Thomas Hunter Ware (Range 135, Site 244)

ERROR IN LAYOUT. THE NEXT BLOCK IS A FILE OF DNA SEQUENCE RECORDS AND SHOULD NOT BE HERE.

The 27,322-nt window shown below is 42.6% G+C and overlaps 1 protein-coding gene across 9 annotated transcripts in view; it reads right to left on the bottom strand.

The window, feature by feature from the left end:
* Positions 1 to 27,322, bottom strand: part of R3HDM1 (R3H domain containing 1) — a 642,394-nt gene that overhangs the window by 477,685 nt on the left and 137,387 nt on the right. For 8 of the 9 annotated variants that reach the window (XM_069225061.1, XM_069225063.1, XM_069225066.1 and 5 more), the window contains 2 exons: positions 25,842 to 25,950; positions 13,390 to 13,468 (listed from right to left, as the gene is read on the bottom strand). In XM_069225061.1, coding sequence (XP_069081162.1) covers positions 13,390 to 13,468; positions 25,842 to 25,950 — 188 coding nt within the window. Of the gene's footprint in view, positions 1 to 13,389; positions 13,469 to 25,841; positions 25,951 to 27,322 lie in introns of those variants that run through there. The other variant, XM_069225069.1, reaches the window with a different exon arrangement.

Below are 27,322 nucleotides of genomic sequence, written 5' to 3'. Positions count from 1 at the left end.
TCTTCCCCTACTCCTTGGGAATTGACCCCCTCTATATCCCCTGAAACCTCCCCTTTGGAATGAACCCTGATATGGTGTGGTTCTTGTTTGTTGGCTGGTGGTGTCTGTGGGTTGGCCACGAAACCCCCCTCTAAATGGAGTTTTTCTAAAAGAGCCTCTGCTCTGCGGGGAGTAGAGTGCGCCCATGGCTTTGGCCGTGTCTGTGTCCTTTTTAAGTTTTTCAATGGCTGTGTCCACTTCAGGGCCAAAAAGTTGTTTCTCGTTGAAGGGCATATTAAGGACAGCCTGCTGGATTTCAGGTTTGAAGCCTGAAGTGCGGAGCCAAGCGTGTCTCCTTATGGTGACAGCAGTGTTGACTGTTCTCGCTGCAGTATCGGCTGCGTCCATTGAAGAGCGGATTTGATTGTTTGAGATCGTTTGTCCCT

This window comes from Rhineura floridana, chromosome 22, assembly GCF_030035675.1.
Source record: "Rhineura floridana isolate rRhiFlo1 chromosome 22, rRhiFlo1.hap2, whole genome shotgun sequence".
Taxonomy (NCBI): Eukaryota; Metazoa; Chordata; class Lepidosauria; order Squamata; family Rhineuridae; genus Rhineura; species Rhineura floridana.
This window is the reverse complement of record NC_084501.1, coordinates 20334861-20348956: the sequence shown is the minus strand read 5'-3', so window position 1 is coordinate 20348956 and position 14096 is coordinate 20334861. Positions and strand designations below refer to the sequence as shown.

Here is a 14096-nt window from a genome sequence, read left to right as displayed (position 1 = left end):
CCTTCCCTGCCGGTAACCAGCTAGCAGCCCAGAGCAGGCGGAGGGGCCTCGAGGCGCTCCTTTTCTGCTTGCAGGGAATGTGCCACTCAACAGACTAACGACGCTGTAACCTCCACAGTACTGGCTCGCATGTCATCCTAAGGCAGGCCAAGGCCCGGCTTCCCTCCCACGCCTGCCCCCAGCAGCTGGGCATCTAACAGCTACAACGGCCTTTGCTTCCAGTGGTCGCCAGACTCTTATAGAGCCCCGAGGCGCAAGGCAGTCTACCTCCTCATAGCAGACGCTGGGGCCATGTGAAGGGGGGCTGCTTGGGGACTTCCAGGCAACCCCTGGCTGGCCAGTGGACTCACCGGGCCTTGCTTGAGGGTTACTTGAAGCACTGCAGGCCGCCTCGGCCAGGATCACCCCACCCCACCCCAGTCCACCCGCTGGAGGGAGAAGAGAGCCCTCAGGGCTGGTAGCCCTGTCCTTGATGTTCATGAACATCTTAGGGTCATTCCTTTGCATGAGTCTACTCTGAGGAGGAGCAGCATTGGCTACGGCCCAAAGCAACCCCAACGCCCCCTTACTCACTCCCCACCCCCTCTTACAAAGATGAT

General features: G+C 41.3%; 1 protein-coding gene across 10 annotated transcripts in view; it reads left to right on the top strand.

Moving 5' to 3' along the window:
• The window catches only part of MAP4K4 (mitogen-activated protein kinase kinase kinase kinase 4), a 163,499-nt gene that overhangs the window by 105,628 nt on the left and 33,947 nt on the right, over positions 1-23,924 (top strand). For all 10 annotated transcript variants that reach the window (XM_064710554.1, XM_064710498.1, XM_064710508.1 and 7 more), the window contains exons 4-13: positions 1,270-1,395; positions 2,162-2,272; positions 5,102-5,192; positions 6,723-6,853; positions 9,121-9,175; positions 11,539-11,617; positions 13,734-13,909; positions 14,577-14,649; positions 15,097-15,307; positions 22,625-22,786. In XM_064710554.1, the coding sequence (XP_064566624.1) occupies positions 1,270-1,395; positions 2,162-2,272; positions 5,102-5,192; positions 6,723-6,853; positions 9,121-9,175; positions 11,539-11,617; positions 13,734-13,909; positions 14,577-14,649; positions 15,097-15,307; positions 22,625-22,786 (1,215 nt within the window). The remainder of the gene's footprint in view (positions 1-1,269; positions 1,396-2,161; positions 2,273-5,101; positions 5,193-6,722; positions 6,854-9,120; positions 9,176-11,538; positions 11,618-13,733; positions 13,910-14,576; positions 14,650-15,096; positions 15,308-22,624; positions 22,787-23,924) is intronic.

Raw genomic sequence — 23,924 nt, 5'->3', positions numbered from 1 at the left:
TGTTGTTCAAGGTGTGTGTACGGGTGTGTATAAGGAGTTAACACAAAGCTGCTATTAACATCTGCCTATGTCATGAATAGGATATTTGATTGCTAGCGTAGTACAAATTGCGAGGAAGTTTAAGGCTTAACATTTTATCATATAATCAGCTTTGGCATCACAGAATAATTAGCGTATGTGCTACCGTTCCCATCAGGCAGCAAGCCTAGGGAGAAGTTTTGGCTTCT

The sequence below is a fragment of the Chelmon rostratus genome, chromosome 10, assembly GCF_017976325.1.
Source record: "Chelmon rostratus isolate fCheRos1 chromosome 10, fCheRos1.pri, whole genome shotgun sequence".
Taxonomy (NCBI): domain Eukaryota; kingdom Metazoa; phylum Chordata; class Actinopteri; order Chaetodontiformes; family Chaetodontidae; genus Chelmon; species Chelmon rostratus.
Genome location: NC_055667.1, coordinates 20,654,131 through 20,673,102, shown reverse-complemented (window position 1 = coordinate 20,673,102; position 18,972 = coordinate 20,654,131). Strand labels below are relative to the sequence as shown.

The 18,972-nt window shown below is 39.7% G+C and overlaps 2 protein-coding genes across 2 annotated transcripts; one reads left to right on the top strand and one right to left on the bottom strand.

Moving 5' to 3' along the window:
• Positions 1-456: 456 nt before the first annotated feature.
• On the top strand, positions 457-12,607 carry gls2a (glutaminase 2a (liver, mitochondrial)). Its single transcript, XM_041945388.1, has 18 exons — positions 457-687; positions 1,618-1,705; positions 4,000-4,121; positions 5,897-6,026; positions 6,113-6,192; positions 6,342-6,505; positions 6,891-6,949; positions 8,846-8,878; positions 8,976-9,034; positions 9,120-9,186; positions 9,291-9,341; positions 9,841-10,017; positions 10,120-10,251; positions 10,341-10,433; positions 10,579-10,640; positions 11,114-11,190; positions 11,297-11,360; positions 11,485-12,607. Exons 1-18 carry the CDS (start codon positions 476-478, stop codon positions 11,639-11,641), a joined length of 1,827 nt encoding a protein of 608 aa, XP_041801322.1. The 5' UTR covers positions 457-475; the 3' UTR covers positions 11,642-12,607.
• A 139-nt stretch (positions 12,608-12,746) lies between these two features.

Thomas Ware, 23, moved to Anacostia in circa 1892. Ware was a driver in one of the Anacostia cars before he became a horse dealer. Two years later, he met and almost instantly fell in love with Cora Lane, 18, who was described as a “pretty brunette, petite in figure, and with large, expressive dark eyes, jet black eyebrows, and curly black hair.” Lane and Ware’s worlds collided as Ware was friends with Lane’s uncle. Lane lived with another one of her uncles, Isaac Lane, who didn’t allow his niece to have company. Therefore, Ware and Lee secretly wrote letters to each other, and a young African-American boy, a “protégé” of Ware’s, delivered the letters. Ware and Lee signed and addressed the letters using numbers: Lane used No. 25 and Ware used No. 18. The couple had written over 200 letters to each other. However, the letters were burned. Lane’s aunt and uncle eventually discovered the letters and the relationship, and strictly refused Lane to continue to communicate with Ware. Consequently, Ware proposed to Lane. Lane then spoke to her father, an assistant pastor of a Methodist church in Baltimore, who decided that Ware and Lane could wed if Ware left the Catholic Church, which he was raised in, and became a Methodist. Essentially, Lane’s father could not and would not consent to her marriage to a Catholic, and Lane refused to disobey her father. Ware said that his Catholic ideas couldn’t be changed. Nevertheless, Ware still continued to pursue Lane to the extent that he threatened to commit suicide multiple times because Lane refused to marry Ware. Lane persuaded Ware multiple times not to commit suicide. On another occasion, Lane’s aunt convinced Ware not to commit suicide because she reminded him of his family and his family members would feel. On March 26, 1895, Ware visited Lane. He left her house around 4 p.m., likely after another rejected marriage proposal, and went to an office at C. Dodge’s livery stable on Harrison St. Once at the office, Ware wrote a note, which he then thrust in an unlit stove. The note said “Mr. Dodge: I have given George my key to my trunk and he will give it to you, and I don’t want you to give it to no one but my mother, and tell her that my letters in m trunk…let no one see them.” Herbert Martin and Ed Ferguson were also in the office at the time. Ware pointed a .32 caliber pistol with six chambers at his head, and told Martin and Ferguson that he was about to shoot. Martin told him not to shoot, and Ware hesitated. Sadly, Ware changed his mind and put the pistol to his side. Ware then fell forward on his face, and his clothing caught on fire from the blaze of the pistol. After six or seven gasps for air, Ware died. Friends of Ware’s revealed that about a week before Ware’s death, a valuable horse of his died, and an even more valuable horse went lame. Ware had also recently attempted suicide on two separate occasions. The first attempt was two Sundays before his death. The owner of the boarding house Ware lived at took the pistol from him. The second attempt occurred on the Sunday before his death, but, again, the owner of the boarding house he lived at took the pistol from him. Lane claimed that Ware once threatened to kill her if she didn’t marry him.